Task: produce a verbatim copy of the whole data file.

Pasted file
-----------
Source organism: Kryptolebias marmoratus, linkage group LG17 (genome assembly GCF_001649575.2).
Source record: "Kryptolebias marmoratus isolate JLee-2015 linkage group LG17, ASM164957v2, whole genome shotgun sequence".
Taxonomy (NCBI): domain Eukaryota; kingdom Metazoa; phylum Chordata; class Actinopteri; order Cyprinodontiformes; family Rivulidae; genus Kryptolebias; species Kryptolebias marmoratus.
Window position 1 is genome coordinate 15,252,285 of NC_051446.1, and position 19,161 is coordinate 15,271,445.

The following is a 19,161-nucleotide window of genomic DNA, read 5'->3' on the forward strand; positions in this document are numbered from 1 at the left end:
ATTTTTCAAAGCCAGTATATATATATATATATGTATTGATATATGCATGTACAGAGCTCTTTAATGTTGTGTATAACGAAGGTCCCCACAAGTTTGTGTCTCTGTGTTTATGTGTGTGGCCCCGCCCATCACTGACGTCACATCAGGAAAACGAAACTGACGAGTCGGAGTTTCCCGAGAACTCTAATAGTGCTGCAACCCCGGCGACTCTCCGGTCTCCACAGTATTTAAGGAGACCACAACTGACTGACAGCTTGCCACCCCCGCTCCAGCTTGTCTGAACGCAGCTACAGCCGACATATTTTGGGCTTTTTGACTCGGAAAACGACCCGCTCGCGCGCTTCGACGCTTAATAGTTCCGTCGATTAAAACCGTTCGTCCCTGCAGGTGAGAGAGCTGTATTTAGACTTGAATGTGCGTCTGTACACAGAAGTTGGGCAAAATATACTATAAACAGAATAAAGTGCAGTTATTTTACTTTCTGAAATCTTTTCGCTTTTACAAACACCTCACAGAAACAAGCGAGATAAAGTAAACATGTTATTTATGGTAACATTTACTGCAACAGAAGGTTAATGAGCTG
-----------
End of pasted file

Source organism: Kryptolebias marmoratus, linkage group LG17 (genome assembly GCF_001649575.2).
Source record: "Kryptolebias marmoratus isolate JLee-2015 linkage group LG17, ASM164957v2, whole genome shotgun sequence".
Taxonomy (NCBI): domain Eukaryota; kingdom Metazoa; phylum Chordata; class Actinopteri; order Cyprinodontiformes; family Rivulidae; genus Kryptolebias; species Kryptolebias marmoratus.
Window position 1 is genome coordinate 15,252,285 of NC_051446.1, and position 19,161 is coordinate 15,271,445.

The following is a 19,161-nucleotide window of genomic DNA, read 5'->3' on the forward strand; positions in this document are numbered from 1 at the left end:
ATTTTTCAAAGCCAGTATATATATATATATATGTATTGATATATGCATGTACAGAGCTCTTTAATGTTGTGTATAACGAAGGTCCCCACAAGTTTGTGTCTCTGTGTTTATGTGTGTGGCCCCGCCCATCACTGACGTCACATCAGGAAAACGAAACTGACGAGTCGGAGTTTCCCGAGAACTCTAATAGTGCTGCAACCCCGGCGACTCTCCGGTCTCCACAGTATTTAAGGAGACCACAACTGACTGACAGCTTGCCACCCCCGCTCCAGCTTGTCTGAACGCAGCTACAGCCGACATATTTTGGGCTTTTTGACTCGGAAAACGACCCGCTCGCGCGCTTCGACGCTTAATAGTTCCGTCGATTAAAACCGTTCGTCCCTGCAGGTGAGAGAGCTGTATTTAGACTTGAATGTGCGTCTGTACACAGAAGTTGGGCAAAATATACTATAAACAGAATAAAGTGCAGTTATTTTACTTTCTGAAATCTTTTCGCTTTTACAAACACCTCACAGAAACAAGCGAGATAAAGTAAACATGTTATTTATGGTAACATTTACTGCAACAGAAGGTTAATGAGCTG